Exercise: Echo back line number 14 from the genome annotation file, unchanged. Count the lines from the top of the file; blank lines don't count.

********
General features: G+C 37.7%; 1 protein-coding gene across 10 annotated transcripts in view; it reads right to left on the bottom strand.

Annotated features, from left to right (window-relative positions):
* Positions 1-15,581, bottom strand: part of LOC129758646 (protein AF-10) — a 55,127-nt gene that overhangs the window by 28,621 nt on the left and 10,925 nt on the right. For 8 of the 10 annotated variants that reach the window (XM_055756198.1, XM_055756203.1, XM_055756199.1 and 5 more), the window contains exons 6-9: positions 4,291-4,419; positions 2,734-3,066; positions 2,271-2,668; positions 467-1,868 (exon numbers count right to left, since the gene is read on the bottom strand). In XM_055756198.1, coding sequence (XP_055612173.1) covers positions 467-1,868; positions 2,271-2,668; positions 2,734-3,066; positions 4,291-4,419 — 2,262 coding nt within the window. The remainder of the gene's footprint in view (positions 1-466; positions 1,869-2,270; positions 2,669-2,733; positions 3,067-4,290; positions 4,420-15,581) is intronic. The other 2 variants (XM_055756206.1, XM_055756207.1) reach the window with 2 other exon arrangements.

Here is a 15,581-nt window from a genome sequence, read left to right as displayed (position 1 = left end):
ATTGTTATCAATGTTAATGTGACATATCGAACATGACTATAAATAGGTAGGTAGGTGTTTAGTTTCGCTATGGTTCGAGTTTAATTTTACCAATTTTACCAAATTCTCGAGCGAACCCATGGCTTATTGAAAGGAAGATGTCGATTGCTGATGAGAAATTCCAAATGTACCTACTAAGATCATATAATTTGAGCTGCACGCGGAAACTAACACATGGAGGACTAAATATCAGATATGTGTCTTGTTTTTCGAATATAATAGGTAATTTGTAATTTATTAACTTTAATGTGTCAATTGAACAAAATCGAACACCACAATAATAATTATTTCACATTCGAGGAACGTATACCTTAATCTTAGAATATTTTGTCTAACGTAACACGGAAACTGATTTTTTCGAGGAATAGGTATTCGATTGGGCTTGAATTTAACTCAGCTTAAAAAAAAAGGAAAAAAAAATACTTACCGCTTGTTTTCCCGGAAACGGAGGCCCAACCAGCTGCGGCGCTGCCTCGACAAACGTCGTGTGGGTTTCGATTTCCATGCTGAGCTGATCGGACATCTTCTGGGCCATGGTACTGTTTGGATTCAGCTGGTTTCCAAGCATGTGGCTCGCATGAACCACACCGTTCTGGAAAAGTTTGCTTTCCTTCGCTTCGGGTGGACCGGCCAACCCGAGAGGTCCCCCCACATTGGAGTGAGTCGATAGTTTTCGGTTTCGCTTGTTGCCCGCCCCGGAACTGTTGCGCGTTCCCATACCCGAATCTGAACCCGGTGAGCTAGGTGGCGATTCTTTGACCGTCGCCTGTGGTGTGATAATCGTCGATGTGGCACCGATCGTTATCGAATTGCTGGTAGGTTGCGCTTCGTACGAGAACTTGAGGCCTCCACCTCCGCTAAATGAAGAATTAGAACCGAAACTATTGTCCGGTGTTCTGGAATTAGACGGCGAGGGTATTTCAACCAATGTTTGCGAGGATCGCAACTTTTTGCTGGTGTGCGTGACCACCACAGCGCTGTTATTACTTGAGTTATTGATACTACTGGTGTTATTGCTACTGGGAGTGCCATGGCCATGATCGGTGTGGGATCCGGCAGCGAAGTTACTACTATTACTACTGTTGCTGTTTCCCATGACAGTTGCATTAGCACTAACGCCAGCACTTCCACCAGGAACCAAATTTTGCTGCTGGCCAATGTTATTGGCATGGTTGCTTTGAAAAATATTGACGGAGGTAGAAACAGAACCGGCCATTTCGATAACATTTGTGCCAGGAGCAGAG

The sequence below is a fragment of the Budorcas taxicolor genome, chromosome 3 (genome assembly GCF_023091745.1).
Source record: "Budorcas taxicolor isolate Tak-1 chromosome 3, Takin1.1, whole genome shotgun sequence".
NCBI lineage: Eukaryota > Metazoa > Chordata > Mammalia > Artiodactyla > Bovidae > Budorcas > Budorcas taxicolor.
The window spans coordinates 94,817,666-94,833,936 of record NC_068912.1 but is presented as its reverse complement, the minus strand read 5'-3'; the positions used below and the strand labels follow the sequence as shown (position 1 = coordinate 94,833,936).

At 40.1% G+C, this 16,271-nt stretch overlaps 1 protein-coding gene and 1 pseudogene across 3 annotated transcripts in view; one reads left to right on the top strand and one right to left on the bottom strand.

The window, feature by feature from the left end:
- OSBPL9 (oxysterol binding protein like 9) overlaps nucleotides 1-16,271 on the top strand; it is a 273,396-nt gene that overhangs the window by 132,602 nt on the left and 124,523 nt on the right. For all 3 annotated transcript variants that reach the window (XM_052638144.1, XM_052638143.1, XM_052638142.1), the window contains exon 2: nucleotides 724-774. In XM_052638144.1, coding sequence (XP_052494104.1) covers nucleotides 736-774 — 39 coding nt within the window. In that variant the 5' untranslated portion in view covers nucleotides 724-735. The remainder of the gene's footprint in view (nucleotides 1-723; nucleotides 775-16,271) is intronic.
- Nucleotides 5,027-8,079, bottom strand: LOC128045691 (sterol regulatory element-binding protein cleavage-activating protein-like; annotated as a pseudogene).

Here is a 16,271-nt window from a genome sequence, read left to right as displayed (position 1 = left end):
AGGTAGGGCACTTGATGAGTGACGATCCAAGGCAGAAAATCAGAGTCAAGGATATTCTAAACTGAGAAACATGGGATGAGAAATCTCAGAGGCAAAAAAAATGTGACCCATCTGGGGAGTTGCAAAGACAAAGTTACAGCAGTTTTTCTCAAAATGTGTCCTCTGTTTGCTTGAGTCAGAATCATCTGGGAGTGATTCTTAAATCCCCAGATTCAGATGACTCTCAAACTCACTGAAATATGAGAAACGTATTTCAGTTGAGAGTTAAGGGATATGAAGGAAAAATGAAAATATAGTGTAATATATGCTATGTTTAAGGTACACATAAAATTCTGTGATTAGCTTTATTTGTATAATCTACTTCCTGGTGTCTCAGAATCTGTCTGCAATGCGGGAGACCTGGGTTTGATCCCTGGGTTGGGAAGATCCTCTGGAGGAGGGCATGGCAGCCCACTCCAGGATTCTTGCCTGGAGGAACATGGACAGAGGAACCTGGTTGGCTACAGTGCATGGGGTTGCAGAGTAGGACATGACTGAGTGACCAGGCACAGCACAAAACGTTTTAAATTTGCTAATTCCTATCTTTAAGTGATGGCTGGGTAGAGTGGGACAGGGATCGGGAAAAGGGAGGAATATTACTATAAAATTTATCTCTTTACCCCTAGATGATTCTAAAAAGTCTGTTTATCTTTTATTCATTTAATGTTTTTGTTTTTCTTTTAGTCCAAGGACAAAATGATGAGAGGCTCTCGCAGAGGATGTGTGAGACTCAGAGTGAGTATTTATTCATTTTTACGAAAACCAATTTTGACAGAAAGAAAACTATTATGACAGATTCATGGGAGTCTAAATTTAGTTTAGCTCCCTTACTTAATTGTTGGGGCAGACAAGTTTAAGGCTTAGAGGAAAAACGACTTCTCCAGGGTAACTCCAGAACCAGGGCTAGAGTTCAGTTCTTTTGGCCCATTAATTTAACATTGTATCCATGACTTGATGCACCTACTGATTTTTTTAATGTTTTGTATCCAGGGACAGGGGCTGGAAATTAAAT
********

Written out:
Here is a 16,271-nt window from a genome sequence, read left to right as displayed (position 1 = left end):